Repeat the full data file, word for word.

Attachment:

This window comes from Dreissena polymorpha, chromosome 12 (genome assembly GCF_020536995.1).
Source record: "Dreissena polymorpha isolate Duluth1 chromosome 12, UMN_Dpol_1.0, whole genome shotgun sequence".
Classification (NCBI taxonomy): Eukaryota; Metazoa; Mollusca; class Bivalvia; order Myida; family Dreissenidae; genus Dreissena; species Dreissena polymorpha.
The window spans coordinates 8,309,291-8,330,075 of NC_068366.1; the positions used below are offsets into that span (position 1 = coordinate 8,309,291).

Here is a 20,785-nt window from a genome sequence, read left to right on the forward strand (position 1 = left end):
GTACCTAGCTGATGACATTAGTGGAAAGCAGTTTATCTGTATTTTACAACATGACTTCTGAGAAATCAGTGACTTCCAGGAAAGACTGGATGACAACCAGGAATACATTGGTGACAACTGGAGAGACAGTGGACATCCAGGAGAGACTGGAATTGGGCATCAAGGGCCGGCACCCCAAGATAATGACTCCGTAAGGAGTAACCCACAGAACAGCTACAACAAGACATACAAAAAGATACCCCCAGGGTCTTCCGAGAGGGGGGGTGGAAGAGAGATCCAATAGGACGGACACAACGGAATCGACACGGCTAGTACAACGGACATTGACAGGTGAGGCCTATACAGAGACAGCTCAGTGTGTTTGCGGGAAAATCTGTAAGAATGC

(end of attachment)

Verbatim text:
This window comes from Dreissena polymorpha, chromosome 12 (genome assembly GCF_020536995.1).
Source record: "Dreissena polymorpha isolate Duluth1 chromosome 12, UMN_Dpol_1.0, whole genome shotgun sequence".
Classification (NCBI taxonomy): Eukaryota; Metazoa; Mollusca; class Bivalvia; order Myida; family Dreissenidae; genus Dreissena; species Dreissena polymorpha.
The window spans coordinates 8,309,291-8,330,075 of NC_068366.1; the positions used below are offsets into that span (position 1 = coordinate 8,309,291).

Here is a 20,785-nt window from a genome sequence, read left to right on the forward strand (position 1 = left end):
GTACCTAGCTGATGACATTAGTGGAAAGCAGTTTATCTGTATTTTACAACATGACTTCTGAGAAATCAGTGACTTCCAGGAAAGACTGGATGACAACCAGGAATACATTGGTGACAACTGGAGAGACAGTGGACATCCAGGAGAGACTGGAATTGGGCATCAAGGGCCGGCACCCCAAGATAATGACTCCGTAAGGAGTAACCCACAGAACAGCTACAACAAGACATACAAAAAGATACCCCCAGGGTCTTCCGAGAGGGGGGGTGGAAGAGAGATCCAATAGGACGGACACAACGGAATCGACACGGCTAGTACAACGGACATTGACAGGTGAGGCCTATACAGAGACAGCTCAGTGTGTTTGCGGGAAAATCTGTAAGAATGC